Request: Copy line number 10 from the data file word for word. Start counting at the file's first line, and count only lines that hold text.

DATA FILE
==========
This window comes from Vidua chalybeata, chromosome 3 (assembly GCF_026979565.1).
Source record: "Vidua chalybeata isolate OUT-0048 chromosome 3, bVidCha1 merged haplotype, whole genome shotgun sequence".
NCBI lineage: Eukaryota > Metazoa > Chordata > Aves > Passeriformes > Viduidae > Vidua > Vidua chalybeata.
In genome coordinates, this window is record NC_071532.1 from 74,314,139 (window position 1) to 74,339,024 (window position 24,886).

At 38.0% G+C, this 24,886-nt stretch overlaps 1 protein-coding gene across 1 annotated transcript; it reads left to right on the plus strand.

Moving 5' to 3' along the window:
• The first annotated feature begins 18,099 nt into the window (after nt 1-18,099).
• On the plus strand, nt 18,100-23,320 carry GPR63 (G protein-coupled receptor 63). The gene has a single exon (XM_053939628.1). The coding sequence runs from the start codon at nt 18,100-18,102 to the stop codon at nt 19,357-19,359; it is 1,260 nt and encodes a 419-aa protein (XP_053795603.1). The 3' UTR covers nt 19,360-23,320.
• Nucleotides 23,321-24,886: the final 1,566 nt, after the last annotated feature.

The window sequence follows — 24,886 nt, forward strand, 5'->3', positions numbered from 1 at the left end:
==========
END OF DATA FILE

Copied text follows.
The window sequence follows — 24,886 nt, forward strand, 5'->3', positions numbered from 1 at the left end: